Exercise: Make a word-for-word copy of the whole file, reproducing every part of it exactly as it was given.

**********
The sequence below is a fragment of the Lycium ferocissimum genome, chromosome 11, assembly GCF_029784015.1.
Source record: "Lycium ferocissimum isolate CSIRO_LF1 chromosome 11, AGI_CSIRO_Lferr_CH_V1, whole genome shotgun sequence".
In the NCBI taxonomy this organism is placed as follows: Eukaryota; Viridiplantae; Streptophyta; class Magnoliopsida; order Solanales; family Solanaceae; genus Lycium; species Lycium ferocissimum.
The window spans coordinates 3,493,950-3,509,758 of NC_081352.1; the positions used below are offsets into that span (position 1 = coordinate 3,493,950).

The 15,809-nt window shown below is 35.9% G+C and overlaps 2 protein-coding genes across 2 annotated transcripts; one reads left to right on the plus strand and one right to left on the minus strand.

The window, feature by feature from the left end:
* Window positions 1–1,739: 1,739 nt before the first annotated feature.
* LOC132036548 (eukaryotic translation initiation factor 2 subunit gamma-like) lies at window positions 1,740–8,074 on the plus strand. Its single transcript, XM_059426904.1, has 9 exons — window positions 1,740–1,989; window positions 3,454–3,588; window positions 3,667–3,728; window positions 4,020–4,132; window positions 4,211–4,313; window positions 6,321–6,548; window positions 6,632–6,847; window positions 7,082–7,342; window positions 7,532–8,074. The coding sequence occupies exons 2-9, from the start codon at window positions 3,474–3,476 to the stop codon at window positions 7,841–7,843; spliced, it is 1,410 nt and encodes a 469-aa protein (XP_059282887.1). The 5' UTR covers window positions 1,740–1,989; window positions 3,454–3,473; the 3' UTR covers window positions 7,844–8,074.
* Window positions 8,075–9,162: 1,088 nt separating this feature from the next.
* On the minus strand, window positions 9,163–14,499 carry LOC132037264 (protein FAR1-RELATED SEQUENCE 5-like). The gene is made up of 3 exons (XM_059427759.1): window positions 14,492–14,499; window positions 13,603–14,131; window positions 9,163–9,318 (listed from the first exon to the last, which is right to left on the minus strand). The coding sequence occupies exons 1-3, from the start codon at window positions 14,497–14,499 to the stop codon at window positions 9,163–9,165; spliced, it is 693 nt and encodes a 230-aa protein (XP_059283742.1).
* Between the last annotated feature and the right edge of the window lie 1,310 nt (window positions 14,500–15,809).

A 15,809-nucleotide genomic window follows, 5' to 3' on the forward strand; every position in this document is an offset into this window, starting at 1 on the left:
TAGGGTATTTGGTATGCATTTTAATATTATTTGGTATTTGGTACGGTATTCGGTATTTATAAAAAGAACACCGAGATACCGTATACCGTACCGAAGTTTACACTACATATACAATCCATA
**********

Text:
The sequence below is a fragment of the Lycium ferocissimum genome, chromosome 11, assembly GCF_029784015.1.
Source record: "Lycium ferocissimum isolate CSIRO_LF1 chromosome 11, AGI_CSIRO_Lferr_CH_V1, whole genome shotgun sequence".
In the NCBI taxonomy this organism is placed as follows: Eukaryota; Viridiplantae; Streptophyta; class Magnoliopsida; order Solanales; family Solanaceae; genus Lycium; species Lycium ferocissimum.
The window spans coordinates 3,493,950-3,509,758 of NC_081352.1; the positions used below are offsets into that span (position 1 = coordinate 3,493,950).

The 15,809-nt window shown below is 35.9% G+C and overlaps 2 protein-coding genes across 2 annotated transcripts; one reads left to right on the plus strand and one right to left on the minus strand.

The window, feature by feature from the left end:
* Window positions 1–1,739: 1,739 nt before the first annotated feature.
* LOC132036548 (eukaryotic translation initiation factor 2 subunit gamma-like) lies at window positions 1,740–8,074 on the plus strand. Its single transcript, XM_059426904.1, has 9 exons — window positions 1,740–1,989; window positions 3,454–3,588; window positions 3,667–3,728; window positions 4,020–4,132; window positions 4,211–4,313; window positions 6,321–6,548; window positions 6,632–6,847; window positions 7,082–7,342; window positions 7,532–8,074. The coding sequence occupies exons 2-9, from the start codon at window positions 3,474–3,476 to the stop codon at window positions 7,841–7,843; spliced, it is 1,410 nt and encodes a 469-aa protein (XP_059282887.1). The 5' UTR covers window positions 1,740–1,989; window positions 3,454–3,473; the 3' UTR covers window positions 7,844–8,074.
* Window positions 8,075–9,162: 1,088 nt separating this feature from the next.
* On the minus strand, window positions 9,163–14,499 carry LOC132037264 (protein FAR1-RELATED SEQUENCE 5-like). The gene is made up of 3 exons (XM_059427759.1): window positions 14,492–14,499; window positions 13,603–14,131; window positions 9,163–9,318 (listed from the first exon to the last, which is right to left on the minus strand). The coding sequence occupies exons 1-3, from the start codon at window positions 14,497–14,499 to the stop codon at window positions 9,163–9,165; spliced, it is 693 nt and encodes a 230-aa protein (XP_059283742.1).
* Between the last annotated feature and the right edge of the window lie 1,310 nt (window positions 14,500–15,809).

A 15,809-nucleotide genomic window follows, 5' to 3' on the forward strand; every position in this document is an offset into this window, starting at 1 on the left:
TAGGGTATTTGGTATGCATTTTAATATTATTTGGTATTTGGTACGGTATTCGGTATTTATAAAAAGAACACCGAGATACCGTATACCGTACCGAAGTTTACACTACATATACAATCCATA